A number of other key politicians, including quadriplegic Conservative Steven Fletcher, who championed a private member’s bill on assisted suicide, and Paul Calandra, the prime minister’s parliamentary secretary, went down to defeat.


The votes have been counted, the victory speech made — and now Justin Trudeau’s new government will have less than a month to get up and running before a series of international summits will command his time.

His first G-20 summit in Turkey, in mid-November, will be followed immediately by the leader’s summit for Pacific Rim countries, in the Philippines.

The Commonwealth heads of government summit is scheduled for near the end of that month in Malta followed by the United Nations climate change conference in Paris, November 30th to December 11th.

Sometime prior to that, Trudeau will squeeze in a meeting with Canada’s premiers, with whom he’s promised to develop a national plan for cutting carbon emissions in time for Paris.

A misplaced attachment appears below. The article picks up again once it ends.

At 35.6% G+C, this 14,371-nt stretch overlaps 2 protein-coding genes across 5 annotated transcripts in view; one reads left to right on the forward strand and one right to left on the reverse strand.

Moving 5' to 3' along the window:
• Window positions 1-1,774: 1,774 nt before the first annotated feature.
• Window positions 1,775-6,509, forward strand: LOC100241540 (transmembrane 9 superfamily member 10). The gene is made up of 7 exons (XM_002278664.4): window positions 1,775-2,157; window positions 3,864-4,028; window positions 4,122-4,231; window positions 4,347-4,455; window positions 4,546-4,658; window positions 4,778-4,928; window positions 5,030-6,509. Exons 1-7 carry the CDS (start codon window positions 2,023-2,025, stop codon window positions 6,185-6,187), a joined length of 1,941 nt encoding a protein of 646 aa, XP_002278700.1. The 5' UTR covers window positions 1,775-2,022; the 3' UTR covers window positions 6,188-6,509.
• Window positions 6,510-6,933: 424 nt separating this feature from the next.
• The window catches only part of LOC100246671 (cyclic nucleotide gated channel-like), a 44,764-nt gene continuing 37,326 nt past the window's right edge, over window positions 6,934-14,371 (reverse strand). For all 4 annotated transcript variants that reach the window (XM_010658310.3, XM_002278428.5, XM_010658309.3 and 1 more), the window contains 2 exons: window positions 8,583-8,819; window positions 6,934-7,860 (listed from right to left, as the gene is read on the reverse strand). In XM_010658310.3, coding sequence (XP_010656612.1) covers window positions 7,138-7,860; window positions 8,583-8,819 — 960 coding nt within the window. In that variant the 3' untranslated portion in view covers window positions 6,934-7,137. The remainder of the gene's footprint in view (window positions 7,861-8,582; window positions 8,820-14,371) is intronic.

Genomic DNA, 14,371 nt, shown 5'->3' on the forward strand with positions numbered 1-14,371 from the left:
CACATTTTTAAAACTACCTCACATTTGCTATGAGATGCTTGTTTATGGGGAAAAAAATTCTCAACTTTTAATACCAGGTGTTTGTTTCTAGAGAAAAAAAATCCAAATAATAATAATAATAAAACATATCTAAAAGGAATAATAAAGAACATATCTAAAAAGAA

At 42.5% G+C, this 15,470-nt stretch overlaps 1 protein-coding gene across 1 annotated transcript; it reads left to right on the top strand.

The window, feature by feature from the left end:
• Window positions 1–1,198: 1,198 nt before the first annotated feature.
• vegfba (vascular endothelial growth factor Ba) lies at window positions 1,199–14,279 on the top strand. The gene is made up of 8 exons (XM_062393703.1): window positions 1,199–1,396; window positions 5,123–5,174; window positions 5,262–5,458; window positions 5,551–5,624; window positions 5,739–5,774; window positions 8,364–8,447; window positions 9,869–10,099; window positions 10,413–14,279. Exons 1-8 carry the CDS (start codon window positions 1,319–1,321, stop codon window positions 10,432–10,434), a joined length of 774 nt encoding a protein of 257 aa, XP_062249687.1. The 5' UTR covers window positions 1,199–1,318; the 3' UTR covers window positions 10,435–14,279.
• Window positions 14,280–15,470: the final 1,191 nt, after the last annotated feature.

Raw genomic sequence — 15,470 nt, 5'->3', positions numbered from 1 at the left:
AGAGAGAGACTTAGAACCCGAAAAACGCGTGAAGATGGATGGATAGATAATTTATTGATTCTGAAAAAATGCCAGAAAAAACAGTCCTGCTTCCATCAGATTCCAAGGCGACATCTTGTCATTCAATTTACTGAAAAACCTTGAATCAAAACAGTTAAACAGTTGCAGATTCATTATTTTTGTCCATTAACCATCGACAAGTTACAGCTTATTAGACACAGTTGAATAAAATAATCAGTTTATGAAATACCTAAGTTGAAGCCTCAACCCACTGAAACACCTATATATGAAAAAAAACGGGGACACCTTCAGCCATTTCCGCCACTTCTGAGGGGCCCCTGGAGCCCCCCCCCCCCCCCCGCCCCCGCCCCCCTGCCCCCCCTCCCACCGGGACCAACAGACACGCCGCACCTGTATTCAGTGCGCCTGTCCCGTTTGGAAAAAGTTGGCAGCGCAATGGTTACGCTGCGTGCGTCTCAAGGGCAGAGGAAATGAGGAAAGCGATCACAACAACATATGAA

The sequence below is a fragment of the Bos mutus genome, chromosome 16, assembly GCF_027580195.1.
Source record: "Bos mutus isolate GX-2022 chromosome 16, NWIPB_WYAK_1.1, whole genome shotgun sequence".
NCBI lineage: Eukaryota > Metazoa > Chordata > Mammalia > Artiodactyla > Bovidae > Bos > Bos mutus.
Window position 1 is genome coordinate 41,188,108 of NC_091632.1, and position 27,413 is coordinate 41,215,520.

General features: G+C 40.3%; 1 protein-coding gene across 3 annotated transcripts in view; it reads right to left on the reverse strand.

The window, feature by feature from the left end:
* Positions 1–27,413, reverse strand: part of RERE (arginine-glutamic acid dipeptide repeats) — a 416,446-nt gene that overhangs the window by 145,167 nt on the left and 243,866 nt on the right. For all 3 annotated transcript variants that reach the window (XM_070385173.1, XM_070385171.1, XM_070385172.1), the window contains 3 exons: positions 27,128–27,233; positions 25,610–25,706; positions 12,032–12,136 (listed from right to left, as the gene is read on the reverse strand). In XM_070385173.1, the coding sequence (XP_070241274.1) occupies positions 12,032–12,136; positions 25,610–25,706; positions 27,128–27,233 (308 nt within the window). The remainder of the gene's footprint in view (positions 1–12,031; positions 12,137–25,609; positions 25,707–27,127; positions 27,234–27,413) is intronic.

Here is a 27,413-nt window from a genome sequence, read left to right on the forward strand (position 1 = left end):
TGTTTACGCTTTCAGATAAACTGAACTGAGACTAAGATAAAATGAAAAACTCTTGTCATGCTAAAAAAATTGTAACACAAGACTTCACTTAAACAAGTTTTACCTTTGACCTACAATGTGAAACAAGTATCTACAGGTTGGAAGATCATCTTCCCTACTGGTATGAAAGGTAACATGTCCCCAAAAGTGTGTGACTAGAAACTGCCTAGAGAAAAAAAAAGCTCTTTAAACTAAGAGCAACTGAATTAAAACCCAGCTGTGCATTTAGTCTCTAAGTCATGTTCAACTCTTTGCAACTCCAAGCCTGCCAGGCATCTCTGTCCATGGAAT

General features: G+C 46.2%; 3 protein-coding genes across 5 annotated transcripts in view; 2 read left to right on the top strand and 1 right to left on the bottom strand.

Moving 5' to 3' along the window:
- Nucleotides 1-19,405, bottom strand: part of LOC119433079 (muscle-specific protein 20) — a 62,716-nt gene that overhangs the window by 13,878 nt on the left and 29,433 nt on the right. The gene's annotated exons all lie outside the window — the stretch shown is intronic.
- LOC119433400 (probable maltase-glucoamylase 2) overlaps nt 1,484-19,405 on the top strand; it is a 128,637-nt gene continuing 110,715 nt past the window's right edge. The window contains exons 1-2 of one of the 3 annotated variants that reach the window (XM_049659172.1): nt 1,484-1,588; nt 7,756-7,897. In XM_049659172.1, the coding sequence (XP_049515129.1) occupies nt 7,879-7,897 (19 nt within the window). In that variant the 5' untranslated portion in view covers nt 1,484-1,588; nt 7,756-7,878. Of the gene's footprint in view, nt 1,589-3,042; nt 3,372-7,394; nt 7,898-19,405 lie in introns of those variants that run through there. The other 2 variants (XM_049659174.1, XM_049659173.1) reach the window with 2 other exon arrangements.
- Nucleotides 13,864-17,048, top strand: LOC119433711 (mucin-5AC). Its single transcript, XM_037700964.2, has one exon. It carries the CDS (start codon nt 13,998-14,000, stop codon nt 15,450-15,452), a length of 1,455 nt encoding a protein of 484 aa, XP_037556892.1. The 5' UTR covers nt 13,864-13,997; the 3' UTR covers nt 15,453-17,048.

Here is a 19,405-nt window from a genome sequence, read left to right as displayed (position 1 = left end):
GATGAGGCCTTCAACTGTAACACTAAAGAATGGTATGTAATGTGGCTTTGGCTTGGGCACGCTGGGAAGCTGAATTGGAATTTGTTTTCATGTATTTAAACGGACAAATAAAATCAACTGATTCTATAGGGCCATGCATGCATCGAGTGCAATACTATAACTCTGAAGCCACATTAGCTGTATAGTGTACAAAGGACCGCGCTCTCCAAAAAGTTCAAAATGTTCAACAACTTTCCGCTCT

As for future cabinet ministers, Trudeau has plenty to talent to pick from, and in a controversial email that sparked his resignation as Liberal campaign co-chair last week, Dan Gagnier predicted a cabinet of just 25 members.


The Liberal government was barely a few hours old when speculation began about who might be in the new federal cabinet.

Andrew Leslie, a former Canadian Forces lieutenant-general, and former Toronto police chief Bill Blair are among a raft of high-profile star candidates who ran and won.

Leslie said last night in Ottawa that he hasn’t discussed a possible cabinet position with Trudeau but he did not rule out the possibility.